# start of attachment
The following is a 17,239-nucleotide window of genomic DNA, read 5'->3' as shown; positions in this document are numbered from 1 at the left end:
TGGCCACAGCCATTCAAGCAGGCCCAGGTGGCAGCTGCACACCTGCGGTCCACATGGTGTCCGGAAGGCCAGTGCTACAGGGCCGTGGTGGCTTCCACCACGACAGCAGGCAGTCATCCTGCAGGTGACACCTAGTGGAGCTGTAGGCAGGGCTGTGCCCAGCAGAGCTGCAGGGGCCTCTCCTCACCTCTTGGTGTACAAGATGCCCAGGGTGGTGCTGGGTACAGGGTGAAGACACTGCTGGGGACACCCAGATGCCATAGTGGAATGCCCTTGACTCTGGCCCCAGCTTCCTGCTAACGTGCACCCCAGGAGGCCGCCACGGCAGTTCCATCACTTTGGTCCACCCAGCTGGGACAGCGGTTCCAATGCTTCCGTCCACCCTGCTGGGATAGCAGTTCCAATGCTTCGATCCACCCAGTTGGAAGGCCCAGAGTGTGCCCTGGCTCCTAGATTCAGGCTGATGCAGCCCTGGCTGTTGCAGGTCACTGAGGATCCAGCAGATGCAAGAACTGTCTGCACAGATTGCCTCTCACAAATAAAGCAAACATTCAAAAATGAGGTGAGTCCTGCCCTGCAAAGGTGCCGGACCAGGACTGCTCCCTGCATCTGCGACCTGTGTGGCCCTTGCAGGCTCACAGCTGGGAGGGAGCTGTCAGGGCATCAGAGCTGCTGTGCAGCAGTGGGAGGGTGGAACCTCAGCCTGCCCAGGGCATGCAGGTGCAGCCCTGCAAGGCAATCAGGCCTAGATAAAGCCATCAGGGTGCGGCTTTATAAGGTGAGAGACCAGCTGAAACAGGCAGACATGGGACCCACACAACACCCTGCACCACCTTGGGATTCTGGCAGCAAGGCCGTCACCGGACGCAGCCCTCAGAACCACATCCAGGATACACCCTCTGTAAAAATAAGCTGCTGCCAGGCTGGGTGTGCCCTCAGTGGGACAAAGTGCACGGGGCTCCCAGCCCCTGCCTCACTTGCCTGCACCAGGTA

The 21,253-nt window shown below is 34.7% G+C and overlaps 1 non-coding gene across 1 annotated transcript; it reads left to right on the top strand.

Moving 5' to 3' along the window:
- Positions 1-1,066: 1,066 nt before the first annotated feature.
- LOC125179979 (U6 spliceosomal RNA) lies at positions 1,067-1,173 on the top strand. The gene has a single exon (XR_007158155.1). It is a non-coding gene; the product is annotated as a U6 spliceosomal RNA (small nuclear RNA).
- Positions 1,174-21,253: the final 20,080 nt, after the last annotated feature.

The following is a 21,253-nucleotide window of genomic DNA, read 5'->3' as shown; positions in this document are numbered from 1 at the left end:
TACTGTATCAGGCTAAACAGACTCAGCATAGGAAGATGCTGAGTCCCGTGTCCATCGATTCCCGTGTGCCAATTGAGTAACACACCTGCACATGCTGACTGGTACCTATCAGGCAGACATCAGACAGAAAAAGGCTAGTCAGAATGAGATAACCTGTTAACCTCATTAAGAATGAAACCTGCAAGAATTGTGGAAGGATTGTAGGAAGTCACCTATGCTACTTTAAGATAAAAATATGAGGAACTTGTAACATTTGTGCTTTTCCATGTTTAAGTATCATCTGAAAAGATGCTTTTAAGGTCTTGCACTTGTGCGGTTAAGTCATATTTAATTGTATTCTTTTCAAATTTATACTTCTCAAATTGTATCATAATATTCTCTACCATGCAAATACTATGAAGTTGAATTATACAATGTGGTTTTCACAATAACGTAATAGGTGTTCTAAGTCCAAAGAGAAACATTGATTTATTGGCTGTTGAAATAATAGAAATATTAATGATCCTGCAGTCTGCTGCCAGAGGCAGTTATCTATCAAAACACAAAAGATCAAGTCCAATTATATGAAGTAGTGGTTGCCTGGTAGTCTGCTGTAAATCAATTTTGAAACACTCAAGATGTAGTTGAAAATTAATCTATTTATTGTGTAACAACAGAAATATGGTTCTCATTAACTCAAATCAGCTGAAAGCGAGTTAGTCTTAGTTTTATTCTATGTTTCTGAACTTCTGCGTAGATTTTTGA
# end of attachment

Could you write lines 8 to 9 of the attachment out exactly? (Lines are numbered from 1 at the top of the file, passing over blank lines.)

The following is a 21,253-nucleotide window of genomic DNA, read 5'->3' as shown; positions in this document are numbered from 1 at the left end:
TACTGTATCAGGCTAAACAGACTCAGCATAGGAAGATGCTGAGTCCCGTGTCCATCGATTCCCGTGTGCCAATTGAGTAACACACCTGCACATGCTGACTGGTACCTATCAGGCAGACATCAGACAGAAAAAGGCTAGTCAGAATGAGATAACCTGTTAACCTCATTAAGAATGAAACCTGCAAGAATTGTGGAAGGATTGTAGGAAGTCACCTATGCTACTTTAAGATAAAAATATGAGGAACTTGTAACATTTGTGCTTTTCCATGTTTAAGTATCATCTGAAAAGATGCTTTTAAGGTCTTGCACTTGTGCGGTTAAGTCATATTTAATTGTATTCTTTTCAAATTTATACTTCTCAAATTGTATCATAATATTCTCTACCATGCAAATACTATGAAGTTGAATTATACAATGTGGTTTTCACAATAACGTAATAGGTGTTCTAAGTCCAAAGAGAAACATTGATTTATTGGCTGTTGAAATAATAGAAATATTAATGATCCTGCAGTCTGCTGCCAGAGGCAGTTATCTATCAAAACACAAAAGATCAAGTCCAATTATATGAAGTAGTGGTTGCCTGGTAGTCTGCTGTAAATCAATTTTGAAACACTCAAGATGTAGTTGAAAATTAATCTATTTATTGTGTAACAACAGAAATATGGTTCTCATTAACTCAAATCAGCTGAAAGCGAGTTAGTCTTAGTTTTATTCTATGTTTCTGAACTTCTGCGTAGATTTTTGA